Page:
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• The Washington Post reports that mass transit officials in Washington, DC, are "negotiating an agreement with Giant Food to allow the chain’s in-house delivery service, Peapod, to set up distribution areas at the Fort Totten, Glenmont and Van Dorn Street Metro stations.

"The six-month pilot program … could begin as soon as next spring, and if successful would be expanded to more stations. The service would add an amenity for commuters and a potentially lucrative revenue source for the transit agency. If expanded beyond the pilot, Peapod, or another provider, would pay Metro a fee."


Bloomberg reports that Amazon is "seeking to avoid shipping delays that marred last year's holiday season, is taking more control of its delivery system by opening 'sorting centers' around the country" that take over responsibilities assigned to "partners such as United Parcel Service Inc. and FedEx Corp., giving greater flexibility over precisely how packages are delivered and more control over costs."

The story says that these sorting centers take packages "that have already been packed and labeled elsewhere," and are then "organized by zip code and stacked six-foot-high on pallets, before getting trucked to nearby post offices for the final leg of deliveries."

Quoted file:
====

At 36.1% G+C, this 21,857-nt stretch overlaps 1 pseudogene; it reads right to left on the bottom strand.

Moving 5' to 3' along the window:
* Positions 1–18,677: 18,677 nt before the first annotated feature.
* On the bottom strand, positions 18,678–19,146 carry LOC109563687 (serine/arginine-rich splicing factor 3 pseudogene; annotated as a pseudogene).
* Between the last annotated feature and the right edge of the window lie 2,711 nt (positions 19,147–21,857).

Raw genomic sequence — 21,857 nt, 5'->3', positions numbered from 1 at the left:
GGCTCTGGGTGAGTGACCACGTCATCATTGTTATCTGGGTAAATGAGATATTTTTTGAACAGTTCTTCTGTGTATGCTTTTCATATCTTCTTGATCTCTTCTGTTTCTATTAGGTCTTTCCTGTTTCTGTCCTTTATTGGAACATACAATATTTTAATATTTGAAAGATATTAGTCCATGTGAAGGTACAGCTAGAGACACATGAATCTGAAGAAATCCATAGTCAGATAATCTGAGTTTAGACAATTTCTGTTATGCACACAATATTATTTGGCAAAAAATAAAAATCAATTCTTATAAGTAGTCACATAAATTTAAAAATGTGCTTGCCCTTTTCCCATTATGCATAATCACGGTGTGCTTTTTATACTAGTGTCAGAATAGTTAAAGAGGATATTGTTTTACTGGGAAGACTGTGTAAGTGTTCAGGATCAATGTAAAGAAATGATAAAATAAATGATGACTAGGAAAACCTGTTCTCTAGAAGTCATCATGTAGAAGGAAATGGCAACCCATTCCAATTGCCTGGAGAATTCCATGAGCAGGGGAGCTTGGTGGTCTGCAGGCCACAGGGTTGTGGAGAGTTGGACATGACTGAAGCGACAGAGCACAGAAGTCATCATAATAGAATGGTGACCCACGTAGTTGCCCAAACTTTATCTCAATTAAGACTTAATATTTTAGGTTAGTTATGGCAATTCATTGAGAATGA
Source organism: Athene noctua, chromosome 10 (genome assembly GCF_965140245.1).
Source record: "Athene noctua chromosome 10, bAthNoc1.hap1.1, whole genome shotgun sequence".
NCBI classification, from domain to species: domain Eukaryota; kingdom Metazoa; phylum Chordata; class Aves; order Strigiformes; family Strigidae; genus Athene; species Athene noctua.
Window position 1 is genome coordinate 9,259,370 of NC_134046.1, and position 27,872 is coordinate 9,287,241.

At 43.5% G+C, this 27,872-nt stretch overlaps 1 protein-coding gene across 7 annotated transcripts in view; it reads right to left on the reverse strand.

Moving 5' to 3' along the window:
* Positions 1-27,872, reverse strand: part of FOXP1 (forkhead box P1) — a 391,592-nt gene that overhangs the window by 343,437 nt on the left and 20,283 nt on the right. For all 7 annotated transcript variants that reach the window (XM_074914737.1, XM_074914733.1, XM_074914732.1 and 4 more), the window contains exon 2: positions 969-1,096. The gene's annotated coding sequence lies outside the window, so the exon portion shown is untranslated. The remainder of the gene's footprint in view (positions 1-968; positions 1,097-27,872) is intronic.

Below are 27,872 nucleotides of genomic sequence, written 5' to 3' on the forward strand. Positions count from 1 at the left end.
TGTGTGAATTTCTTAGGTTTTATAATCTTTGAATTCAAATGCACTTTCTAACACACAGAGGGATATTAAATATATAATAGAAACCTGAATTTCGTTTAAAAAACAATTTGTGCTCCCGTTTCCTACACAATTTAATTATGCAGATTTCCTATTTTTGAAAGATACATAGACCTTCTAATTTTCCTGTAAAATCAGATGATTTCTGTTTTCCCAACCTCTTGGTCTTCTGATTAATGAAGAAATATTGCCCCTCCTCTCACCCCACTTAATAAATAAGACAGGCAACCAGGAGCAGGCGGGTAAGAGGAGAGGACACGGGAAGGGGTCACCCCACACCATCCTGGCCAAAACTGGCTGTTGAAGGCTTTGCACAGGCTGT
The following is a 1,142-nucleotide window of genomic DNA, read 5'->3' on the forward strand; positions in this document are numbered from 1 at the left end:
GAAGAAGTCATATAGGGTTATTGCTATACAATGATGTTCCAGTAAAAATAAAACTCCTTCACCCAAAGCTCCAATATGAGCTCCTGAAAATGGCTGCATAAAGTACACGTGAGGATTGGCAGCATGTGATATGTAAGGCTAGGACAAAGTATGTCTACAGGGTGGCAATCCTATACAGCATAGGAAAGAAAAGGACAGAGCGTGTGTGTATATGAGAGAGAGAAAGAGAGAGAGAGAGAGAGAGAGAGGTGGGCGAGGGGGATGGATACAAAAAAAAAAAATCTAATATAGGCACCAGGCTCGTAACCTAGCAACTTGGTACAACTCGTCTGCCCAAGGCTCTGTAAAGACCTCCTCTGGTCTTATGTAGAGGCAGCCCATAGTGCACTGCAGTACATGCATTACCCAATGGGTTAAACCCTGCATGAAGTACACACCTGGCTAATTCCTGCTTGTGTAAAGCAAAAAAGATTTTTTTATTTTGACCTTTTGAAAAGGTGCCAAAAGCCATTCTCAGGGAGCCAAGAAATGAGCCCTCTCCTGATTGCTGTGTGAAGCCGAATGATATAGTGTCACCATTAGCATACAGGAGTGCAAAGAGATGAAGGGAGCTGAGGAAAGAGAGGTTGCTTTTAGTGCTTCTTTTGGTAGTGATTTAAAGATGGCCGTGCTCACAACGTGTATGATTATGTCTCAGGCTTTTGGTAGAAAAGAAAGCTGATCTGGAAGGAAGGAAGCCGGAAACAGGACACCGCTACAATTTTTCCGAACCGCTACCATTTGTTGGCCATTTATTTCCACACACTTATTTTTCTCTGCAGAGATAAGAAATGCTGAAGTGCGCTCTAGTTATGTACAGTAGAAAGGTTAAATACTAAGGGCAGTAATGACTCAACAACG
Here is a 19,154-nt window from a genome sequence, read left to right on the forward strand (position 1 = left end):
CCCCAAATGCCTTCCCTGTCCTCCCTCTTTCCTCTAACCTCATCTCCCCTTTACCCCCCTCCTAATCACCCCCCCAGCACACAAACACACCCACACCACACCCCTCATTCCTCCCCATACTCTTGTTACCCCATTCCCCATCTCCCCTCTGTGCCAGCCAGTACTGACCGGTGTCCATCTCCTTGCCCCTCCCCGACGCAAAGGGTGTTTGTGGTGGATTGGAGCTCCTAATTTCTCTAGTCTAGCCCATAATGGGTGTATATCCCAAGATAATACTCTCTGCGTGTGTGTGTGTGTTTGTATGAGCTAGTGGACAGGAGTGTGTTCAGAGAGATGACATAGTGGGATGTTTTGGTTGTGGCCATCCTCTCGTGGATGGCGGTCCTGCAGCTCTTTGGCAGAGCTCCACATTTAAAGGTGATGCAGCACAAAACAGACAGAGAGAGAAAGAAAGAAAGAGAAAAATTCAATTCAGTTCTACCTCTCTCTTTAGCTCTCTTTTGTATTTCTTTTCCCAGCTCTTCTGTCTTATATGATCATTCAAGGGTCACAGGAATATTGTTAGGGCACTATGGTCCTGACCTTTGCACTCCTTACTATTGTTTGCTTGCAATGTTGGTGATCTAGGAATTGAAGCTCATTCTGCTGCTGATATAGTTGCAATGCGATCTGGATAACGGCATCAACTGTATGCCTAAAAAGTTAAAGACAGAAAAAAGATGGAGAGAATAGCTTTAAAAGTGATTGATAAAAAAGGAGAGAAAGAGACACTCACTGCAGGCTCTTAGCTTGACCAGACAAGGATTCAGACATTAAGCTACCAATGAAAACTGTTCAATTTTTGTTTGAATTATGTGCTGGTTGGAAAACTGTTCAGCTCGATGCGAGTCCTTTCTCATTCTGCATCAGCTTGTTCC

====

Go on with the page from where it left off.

• In Minnesota, the Star Tribune reports that Best Buy "has raised the stakes in the online shopping wars by offering an eye-popping holiday promotion: free two-day delivery on thousands of items through its website.

"The deal, which went live over the weekend, is an aggressive move by the Richfield-based electronics retailer to win over holiday shoppers who are especially concerned about shipping speed when making online purchases in the home stretch before Christmas. Best Buy has not yet announced an end date for the holiday delivery offer."

The story continues: "The offer does require a $35 minimum purchase, which is Best Buy’s typical threshold for standard free shipping … Best Buy has not yet announced the date by which online orders must be placed to guarantee delivery by Christmas. Last year, it set Dec. 20 as the cutoff date, earlier than many other retailers.


• There's no question that Amazon has gotten a lot of attention with its drone development program, which hopes to use unmanned aircraft in selected markets to speed up delivery times.

But in New York, the Wall Street Journal reports, Amazon is taking a more earthbound approach, "practicing one-hour deliveries with bike messengers … Amazon has been holding time trials with messengers from at least three courier services to pick the speediest and most careful for the bicycle-based service, which is being referred to as Amazon Prime Now and is operating out of the company’s new Manhattan building, according to a person familiar with the test."
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